However you should remember that some weight gain may be needed for recovery. Additionally, if you eat too few calories, you may compromise your tissue healing or lose muscle mass.
Your goal for carbohydrates during this phase should be 3-5 grams per kilogram body weight per day focusing on whole grains and nutrient and fiber rich carbs as part of a healthy balanced diet.
3. Eat enough protein to support tissue repair and regeneration
Your protein needs may be slightly decreased during the rehabilitation phase compared to the inflammation phase but still higher than normal. Aim for 1.2-1.5 grams of protein per kilogram of body weight per day. (4)
Choose high-quality protein sources that also provide other nutrients that are important for tissue healing such as zinc, vitamin C, iron and vitamin A.
4. Drink enough fluids to stay hydrated
Your fluid needs may be slightly decreased during the rehabilitation phase compared to the inflammation phase but still higher than normal.
Choose water or low-calorie beverages that also provide electrolytes that are important for muscle function such as sodium, potassium, calcium and magnesium.
Key nutrients for injury recovery
Nutrition for injury recovery is more than just a simple food or nutrient. Rather you need a variety of foods to ensure you get the vitamins, minerals and key building blocks to help your body recover.
Protein is the nutrient that reinforces your body’s muscle tissue. It is also supports wound healing, inflammation reduction, keep your immune system strong, repair bones, hormone production and enzyme activity.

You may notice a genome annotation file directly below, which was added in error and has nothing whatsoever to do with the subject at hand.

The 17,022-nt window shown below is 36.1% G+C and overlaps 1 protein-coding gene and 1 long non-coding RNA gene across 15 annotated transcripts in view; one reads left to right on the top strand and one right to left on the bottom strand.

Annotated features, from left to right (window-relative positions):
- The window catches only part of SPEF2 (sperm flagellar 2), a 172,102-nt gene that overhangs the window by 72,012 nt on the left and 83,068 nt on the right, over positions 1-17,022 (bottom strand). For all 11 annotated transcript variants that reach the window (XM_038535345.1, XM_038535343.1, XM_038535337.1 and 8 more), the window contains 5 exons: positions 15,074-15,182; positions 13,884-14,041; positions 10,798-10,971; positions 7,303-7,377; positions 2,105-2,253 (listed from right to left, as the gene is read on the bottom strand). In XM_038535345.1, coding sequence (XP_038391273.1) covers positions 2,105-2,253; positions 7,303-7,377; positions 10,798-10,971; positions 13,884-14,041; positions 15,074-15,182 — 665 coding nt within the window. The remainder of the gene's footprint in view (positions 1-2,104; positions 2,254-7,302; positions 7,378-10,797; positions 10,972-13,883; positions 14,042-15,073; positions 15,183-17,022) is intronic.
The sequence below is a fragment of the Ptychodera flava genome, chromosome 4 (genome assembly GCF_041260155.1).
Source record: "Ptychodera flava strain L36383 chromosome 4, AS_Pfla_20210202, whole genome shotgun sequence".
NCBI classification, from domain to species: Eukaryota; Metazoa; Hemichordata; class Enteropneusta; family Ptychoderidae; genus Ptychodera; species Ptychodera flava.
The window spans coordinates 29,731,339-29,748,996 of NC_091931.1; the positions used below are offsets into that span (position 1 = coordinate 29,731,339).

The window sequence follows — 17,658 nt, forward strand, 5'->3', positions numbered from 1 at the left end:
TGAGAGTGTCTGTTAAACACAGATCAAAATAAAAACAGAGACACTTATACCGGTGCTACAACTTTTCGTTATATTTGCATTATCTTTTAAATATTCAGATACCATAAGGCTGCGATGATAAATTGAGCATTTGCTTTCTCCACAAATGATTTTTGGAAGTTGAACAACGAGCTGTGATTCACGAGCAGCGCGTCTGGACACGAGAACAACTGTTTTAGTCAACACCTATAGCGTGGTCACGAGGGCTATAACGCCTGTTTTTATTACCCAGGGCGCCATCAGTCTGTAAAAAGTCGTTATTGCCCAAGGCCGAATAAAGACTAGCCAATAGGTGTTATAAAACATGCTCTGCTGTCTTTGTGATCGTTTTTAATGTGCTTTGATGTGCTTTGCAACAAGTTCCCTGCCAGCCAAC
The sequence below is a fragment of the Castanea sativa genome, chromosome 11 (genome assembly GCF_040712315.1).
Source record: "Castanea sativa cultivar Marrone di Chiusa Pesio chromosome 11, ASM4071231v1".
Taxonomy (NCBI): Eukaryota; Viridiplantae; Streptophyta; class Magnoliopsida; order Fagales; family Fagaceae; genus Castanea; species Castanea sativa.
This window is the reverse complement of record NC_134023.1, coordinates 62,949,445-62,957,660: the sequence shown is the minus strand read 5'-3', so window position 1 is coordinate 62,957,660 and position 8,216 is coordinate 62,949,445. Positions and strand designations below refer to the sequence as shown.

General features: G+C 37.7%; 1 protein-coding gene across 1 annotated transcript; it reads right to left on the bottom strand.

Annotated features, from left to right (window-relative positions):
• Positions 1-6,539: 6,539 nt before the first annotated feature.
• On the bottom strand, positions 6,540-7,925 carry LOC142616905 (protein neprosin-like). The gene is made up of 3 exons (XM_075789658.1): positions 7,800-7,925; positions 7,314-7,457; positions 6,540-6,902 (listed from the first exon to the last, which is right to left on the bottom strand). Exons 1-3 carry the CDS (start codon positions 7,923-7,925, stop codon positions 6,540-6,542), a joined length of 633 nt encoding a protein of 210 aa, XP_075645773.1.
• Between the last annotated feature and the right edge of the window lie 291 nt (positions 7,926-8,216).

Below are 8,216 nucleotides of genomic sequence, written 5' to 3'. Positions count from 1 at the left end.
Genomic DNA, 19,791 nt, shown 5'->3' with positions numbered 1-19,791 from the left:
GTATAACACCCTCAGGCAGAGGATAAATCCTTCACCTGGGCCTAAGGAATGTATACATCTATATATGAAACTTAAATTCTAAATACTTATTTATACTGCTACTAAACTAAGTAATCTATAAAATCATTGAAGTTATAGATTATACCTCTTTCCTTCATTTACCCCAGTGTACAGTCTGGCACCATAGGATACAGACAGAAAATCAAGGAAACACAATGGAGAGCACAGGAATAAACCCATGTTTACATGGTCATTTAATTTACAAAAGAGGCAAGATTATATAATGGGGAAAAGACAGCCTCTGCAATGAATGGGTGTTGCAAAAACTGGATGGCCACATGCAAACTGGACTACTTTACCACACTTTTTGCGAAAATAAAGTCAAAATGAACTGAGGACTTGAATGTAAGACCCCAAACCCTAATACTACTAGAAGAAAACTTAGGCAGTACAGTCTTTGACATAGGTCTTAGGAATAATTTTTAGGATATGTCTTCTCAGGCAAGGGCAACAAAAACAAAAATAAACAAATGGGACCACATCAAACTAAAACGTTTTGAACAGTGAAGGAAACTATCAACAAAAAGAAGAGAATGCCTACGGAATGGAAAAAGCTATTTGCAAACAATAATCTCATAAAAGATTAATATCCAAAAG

When you are injured, your protein needs increase to support the repair and regeneration of damaged tissues. A lack of protein can impair your healing process and lead to muscle loss.
One of the key amino acids for recovery is leucine since it has a muscle building effect. Additionally gelatin or gelatin based foods have been shown to support collagen synthesis.
Aim to spread your protein intake evenly throughout the day and include a source of protein at each meal and snack, 20-40 grams per meal depending on your protein needs.
Lean meats, poultry, fish, eggs, dairy products, soy, beans, lentils, nuts and seeds. You should be able to meet your protein needs through whole foods.
Vitamin A helps your body fight infection and inflammation. It also important for cell growth and development.
Vitamin A sources
You can get vitamin A from foods such as fortified breakfast cereals, dairy products, fruits, liver, eggs, carrots, sweet potatoes, spinach and kale.
Vitamin C is one of the main antioxidants in the body that helps to protect cells from oxidative stress and inflammation.